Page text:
Merced County sheriff’s detectives said they raided two large marijuana growing operations Thursday in Merced County, eradicating more than 1,000 plants from homes converted into commercial operations.
Deputies collected more than 800 plants and 5 pounds of clipped pot buds from a home in the 19000 block of First Avenue in Stevinson, Deputy Ray Framstad said.
The Merced County Sheriff’s Department found five large growing rooms inside the home, including one “large underground grow room,” and two more gardens outside the home with plants in the ground. Deputies described the marijuana as “lower quality,” and estimated the total street value of plants and buds seized at around $1.6 million.
Investigators seized three loaded firearms – two shotguns and a rifle – from the home, as well as a small “usable amount” of methamphetamine, the Sheriff’s Department said.
Deputies said they planned to seek criminal charges through the Merced County District Attorney’s Office of marijuana cultivation, utilities theft and resisting arrest against Amelia D. Torres, 35. Torres was arrested, but because of an undisclosed medical issue, it was unclear if she would be booked at the Merced County jail.
“She had a medical recommendation for 90 plants and was obviously over that limit,” Framstad said.
Merced County’s medical marijuana ordinance only allows 12 plants per parcel of land.
Earlier Thursday, deputies seized more than 200 marijuana plants and 15 pounds of buds from a home that was the scene of the largest pot bust of 2012, the Sheriff’s Department said.
“The property still belongs to the same owner,” Framstad said.
Deputies in September 2012 found more than 10,000 marijuana plants at 1303 Gurr Road, a 20-acre piece of land south of Atwater.
The property owner, Chris Bounlangsy, 46, could face possible criminal charges in connection with the operation found Thursday and steep fines if deputies find more than 12 pot plants on his property in the future, Framstad said.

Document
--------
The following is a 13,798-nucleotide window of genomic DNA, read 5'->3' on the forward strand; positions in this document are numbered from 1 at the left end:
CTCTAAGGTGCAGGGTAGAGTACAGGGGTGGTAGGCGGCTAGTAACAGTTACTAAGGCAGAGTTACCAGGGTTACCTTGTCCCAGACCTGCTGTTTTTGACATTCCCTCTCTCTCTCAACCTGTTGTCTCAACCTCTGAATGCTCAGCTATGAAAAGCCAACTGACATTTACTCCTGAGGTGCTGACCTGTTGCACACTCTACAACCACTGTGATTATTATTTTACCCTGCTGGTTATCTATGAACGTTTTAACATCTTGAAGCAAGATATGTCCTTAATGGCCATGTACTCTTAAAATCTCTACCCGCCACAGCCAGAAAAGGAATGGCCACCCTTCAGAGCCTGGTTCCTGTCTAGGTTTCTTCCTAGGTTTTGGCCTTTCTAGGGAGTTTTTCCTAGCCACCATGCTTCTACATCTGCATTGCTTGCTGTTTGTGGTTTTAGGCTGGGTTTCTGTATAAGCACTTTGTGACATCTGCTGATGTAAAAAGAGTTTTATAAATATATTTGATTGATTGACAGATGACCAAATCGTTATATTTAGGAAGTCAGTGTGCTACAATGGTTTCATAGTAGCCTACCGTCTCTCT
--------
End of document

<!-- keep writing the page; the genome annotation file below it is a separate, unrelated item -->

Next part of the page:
Efforts to contact Bounlangsy for comment Thursday were unsuccessful.
Deputies said Bounlangsy was formally warned that, under the county’s medical marijuana ordinance, he could be fined $1,000 per plant for every plant above the 12-plant limit.
The Sheriff’s Department said that investigators on Thursday found two large homemade greenhouses outside the home with a total of 219 higher-quality plants inside, and an additional 15 pounds of trimmed buds hanging inside the house, with a total estimated street value of more than $700,000.
Deputies said they would seek cultivation charges against Saly Inthavon, 71; Konghom Sunee, 44, both of Las Vegas; and Samon Khonghom, 61, of Orange Grove. They declined to comment to the Merced Sun-Star on Thursday.
“They said it was all for personal use to make tea or that they gave it or donated it to friends,” Framstad said. “But they had two processing centers in the sheds and inside the house. You don’t see those with people growing for just personal use.”
Thursday’s raids were the latest in the Sheriff’s Department’s recent zero-tolerance campaign against suspected commercial marijuana producers. Deputies have investigated and raided numerous homes in recent months in Merced County, targeting any parcel of land with more than 12 plants.